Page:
Year by year, item by item, many of our homes become repositories for stuff: our stuff, stuff from past generations, adult kids’ stuff, stuff that seems to just appear. We feel guilty about the mess and guiltier about letting things go.
I wrote a book about how I reclaimed my stories, my time, and my space. I am making sure that my loved ones are not left with a mess of stuff.
My parents are depression-era second-generation Americans who kept everything because “you never know, it might come in handy sometime.” A musty basement overflowed with outdated newspapers, unpopular canned goods, and boxes overflowing with mystery contents.
Visits included emotional appeals to take an item that “I thought you would appreciate,” such as a tattered childhood book report and a 1960s game with missing pieces. The purpose of these items was not to revive it, but rather to cherish and preserve memories — that meant more to them than to me.
Given my own full life, it was faster to smile and take the stuff. This pattern continued for more than a decade. As other relatives died, my parents acquired their stuff too.
Buried among the stuff they didn’t want, but couldn’t release, were remnants of their stories. With each visit my hope was to find things to launch the stories my parents held most dear. What was it like to be a Big Band musician in all-girl groups? What insight did 60 years as a mortician offer about life and death? Yet as their health declined, a lifetime’s worth of stuff remained the topic of conversation — and a roadblock to action. “We’d move, but we have all this stuff!”
As a mortician’s daughter, I had been taught that funerals were the final chapter. After Dad died, my parents’ unfortunate relationship with stuff became part of his final story, written as we faced the mess that was left behind. Searching through drawers for time-sensitive burial documents, discovering outdated drugs in multiple locations — every drawer, box, and corner of their home was a potential hiding place. The search took weeks. In the chaos, fond memories were replaced by exhaustion and stress. Dad was a proud, happy man with a deep love for family and community. Clutter and stress were not the stories he intended to leave with us — but there we were.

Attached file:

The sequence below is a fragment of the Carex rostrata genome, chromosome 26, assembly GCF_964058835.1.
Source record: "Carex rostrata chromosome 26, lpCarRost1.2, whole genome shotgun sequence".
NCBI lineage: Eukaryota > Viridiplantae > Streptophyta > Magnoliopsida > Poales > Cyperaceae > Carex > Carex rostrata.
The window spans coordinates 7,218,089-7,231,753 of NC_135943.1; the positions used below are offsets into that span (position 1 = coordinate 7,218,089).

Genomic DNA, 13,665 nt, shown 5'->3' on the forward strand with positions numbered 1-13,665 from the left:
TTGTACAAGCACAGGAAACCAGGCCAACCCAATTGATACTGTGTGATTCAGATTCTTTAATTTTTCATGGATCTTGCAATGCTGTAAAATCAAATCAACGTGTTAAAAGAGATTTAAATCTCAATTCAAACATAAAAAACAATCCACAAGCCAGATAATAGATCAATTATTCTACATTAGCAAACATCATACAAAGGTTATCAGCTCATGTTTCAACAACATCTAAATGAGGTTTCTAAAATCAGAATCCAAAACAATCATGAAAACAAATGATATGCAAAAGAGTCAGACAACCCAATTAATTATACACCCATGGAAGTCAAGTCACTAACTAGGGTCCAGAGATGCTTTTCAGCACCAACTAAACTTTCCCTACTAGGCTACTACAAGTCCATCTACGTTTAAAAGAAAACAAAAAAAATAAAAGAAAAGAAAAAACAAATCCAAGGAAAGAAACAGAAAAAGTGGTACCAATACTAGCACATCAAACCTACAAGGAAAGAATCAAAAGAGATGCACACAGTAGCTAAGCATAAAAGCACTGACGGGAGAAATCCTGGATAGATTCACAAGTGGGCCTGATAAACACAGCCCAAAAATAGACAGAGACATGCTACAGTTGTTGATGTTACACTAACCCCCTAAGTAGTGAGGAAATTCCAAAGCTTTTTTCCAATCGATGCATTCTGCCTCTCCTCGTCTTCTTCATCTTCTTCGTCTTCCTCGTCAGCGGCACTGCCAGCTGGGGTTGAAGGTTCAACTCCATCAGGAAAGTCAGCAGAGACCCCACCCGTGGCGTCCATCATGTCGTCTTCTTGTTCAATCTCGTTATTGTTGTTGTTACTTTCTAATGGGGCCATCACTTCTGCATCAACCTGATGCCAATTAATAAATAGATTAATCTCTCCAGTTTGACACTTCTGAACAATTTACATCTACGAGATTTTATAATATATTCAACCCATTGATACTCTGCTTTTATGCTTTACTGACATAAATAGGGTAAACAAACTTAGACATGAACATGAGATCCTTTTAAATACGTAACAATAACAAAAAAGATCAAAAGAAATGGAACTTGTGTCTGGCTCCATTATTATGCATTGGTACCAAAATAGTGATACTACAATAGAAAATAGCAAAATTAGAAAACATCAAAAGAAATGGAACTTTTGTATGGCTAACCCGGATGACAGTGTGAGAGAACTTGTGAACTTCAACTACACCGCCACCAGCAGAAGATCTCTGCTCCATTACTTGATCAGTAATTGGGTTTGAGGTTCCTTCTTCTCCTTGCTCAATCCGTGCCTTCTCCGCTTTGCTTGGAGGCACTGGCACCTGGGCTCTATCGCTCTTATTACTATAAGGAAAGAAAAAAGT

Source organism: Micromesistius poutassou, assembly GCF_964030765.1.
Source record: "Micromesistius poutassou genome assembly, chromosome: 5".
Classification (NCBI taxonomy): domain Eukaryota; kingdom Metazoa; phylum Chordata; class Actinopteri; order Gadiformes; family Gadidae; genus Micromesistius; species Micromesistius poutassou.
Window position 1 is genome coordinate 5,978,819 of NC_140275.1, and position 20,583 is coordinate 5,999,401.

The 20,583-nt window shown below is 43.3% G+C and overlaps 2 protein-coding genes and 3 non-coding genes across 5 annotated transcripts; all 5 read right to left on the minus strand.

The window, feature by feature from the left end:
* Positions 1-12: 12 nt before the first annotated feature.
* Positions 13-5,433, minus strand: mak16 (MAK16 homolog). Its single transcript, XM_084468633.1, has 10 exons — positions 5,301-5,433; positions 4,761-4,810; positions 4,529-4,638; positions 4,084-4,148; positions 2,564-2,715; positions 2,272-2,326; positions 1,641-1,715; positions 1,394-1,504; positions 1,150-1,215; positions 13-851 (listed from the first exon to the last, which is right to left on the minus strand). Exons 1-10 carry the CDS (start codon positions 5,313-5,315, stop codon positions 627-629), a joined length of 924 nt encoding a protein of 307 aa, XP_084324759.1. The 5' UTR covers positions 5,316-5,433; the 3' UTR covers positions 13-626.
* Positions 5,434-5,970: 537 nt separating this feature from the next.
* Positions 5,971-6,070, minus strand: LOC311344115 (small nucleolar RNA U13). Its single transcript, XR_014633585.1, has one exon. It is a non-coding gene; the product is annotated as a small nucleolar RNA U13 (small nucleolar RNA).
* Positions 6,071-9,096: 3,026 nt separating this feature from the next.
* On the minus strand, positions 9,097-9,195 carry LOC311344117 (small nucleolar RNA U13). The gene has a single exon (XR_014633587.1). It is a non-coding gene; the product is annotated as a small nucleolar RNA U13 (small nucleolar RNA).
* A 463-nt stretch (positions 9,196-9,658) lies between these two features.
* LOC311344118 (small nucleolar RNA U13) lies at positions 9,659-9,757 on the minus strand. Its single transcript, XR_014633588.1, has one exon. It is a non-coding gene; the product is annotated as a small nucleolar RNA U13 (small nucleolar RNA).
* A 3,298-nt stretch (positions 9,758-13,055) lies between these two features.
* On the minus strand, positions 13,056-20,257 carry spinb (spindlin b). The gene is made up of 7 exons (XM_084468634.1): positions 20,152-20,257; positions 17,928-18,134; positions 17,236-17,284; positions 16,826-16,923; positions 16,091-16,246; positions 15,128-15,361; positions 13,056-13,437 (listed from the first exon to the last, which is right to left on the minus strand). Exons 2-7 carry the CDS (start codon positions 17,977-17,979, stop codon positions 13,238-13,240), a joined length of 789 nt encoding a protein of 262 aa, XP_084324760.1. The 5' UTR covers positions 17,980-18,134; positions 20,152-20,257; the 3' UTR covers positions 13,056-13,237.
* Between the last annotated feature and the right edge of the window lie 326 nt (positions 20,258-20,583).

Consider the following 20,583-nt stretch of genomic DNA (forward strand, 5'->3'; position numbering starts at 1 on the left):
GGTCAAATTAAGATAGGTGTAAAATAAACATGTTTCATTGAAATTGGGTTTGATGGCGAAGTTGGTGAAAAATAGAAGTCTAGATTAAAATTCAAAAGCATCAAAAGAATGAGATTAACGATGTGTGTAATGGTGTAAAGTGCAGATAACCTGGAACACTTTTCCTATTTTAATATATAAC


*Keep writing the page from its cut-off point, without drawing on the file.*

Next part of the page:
Today, Mom remains alone in their home, consumed with stress over stuff.
One day, while sitting on the floor of my living room after a particularly difficult visit, I hit a wall. I was exhausted and emotionally drained. I vowed to do everything I could to avoid a similar experience for my family.
I would not let our final years be all about stuff. Instead, I would start by embracing today. I would find a way to preserve the stories I most wanted to leave behind: stories of hope and love and family.
I would make those stories obvious, easy to know, and easy to find in my space. I would let go of distractors.
Much has changed since I began this journey. My home reflects my themes and favorite stories, and supports my current lifestyle. I have peace of mind knowing things are in good order for loved ones.
The positive impact has gone beyond minimizing cleanup and highlighting stories. I have clarity about the life I want to lead now and the legacy I hope to leave behind.
I’ve had eye-opening conversations about stuff with GenXers and Millennials.
I’ve let go of once-loved possessions that no longer fit my life.
I have space for new stories, physically and emotionally.
I’ve learned how much my family appreciates this work.
The biggest surprise is the freedom and flexibility I feel each day. I feel it, in an unexpected deep breath, a gentle quieting of the mind — like a storm starting to subside. With each conversation I have about the challenges of our stuff, I’m reminded how big — and common — this task is.